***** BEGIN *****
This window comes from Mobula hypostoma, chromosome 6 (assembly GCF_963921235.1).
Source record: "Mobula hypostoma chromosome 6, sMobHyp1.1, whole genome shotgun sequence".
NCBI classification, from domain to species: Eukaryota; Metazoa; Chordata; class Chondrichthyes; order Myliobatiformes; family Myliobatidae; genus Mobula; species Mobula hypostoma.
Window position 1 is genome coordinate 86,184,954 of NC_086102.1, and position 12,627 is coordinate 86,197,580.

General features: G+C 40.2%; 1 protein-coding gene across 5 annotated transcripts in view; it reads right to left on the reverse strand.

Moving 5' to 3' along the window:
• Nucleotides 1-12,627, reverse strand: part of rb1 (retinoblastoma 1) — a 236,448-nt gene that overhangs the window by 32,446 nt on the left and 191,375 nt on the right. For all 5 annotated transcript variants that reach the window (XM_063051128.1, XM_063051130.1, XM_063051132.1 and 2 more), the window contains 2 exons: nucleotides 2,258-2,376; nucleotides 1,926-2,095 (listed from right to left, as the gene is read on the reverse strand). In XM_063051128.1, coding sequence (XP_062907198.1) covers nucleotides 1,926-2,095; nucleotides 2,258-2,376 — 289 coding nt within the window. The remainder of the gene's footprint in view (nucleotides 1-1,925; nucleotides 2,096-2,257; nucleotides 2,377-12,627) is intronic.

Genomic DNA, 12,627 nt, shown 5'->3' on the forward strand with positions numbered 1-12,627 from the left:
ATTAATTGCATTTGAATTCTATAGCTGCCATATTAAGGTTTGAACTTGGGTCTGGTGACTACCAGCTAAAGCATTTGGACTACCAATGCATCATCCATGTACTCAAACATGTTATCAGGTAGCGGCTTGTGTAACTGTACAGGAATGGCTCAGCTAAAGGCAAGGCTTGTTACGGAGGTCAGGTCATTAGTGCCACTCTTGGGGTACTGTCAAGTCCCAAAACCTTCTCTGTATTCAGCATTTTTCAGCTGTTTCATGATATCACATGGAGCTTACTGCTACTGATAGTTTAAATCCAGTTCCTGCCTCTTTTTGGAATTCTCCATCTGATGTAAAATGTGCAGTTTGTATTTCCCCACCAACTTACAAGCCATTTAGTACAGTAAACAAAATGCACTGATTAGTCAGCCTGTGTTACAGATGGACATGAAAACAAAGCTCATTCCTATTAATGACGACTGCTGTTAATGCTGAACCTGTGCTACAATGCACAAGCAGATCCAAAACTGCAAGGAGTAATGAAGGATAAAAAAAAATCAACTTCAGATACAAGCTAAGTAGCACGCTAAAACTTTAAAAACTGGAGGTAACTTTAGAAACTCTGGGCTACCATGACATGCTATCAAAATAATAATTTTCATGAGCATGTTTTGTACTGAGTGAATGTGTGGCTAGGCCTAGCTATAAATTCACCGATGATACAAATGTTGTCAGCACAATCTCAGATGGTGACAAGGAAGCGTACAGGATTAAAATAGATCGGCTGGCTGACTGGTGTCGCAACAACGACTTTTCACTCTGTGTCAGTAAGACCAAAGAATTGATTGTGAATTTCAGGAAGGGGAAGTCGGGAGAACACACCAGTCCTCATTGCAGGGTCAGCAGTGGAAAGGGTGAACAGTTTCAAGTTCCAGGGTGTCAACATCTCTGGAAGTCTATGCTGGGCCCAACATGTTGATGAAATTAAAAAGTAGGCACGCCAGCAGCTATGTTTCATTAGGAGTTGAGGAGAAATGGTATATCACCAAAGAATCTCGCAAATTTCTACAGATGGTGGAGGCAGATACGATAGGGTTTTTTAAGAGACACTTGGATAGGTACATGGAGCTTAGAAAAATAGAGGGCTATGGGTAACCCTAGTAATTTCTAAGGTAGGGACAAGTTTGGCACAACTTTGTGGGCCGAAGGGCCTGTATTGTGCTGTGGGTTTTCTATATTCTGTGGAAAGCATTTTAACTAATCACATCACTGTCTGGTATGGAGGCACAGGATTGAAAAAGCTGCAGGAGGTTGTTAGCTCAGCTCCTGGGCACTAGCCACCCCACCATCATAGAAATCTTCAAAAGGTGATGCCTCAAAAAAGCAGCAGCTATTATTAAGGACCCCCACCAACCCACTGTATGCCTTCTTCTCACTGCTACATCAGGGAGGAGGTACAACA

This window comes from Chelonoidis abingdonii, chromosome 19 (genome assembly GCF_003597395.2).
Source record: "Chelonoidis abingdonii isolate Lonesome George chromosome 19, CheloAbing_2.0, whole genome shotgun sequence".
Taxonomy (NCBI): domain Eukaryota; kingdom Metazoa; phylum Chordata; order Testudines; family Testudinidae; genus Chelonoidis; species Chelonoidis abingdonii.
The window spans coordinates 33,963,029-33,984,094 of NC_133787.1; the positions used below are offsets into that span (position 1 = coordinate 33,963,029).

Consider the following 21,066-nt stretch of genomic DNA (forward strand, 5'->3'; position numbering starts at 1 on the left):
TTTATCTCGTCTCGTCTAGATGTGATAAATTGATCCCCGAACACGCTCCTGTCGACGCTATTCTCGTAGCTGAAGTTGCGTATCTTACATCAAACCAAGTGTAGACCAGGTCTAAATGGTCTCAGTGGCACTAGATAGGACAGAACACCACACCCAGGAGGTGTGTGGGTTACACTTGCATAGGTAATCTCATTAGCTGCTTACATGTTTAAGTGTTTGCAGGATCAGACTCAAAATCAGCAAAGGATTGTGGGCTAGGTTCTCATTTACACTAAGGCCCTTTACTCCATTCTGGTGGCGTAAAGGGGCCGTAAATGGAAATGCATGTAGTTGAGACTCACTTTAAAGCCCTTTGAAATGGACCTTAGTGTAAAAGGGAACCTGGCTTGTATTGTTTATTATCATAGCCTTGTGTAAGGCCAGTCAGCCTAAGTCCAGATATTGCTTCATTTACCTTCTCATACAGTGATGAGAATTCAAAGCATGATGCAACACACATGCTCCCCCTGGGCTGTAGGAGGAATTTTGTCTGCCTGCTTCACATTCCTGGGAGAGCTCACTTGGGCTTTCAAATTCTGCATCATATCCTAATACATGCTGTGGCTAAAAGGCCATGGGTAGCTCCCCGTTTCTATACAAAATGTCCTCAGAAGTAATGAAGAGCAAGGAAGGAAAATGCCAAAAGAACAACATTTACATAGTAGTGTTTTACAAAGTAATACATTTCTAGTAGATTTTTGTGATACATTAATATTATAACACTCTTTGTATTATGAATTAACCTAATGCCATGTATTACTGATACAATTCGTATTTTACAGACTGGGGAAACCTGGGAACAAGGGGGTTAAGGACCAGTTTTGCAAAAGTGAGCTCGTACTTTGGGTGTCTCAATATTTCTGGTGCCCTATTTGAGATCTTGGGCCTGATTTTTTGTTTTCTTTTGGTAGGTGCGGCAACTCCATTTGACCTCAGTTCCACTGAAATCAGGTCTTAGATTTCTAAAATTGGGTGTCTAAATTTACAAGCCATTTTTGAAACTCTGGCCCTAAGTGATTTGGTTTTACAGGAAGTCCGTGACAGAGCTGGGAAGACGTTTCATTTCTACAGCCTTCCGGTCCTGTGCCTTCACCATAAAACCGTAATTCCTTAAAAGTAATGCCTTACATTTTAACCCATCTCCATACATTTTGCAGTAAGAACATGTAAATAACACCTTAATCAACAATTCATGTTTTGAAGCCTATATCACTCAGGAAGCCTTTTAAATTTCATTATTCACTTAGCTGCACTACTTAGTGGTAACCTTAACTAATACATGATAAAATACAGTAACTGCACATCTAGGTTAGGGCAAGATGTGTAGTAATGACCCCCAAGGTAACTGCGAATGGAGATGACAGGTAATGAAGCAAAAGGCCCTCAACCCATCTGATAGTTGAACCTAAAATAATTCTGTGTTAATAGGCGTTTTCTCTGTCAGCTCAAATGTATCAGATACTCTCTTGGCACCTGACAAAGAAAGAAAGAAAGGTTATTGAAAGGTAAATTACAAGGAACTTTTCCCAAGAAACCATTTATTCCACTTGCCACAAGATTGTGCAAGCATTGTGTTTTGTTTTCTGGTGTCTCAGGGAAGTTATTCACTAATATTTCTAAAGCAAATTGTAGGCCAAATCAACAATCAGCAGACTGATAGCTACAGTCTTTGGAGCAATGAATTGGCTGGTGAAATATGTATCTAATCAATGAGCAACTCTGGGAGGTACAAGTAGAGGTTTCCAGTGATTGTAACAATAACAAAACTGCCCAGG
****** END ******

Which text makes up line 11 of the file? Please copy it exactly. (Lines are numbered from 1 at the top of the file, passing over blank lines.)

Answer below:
Source record: "Chelonoidis abingdonii isolate Lonesome George chromosome 19, CheloAbing_2.0, whole genome shotgun sequence".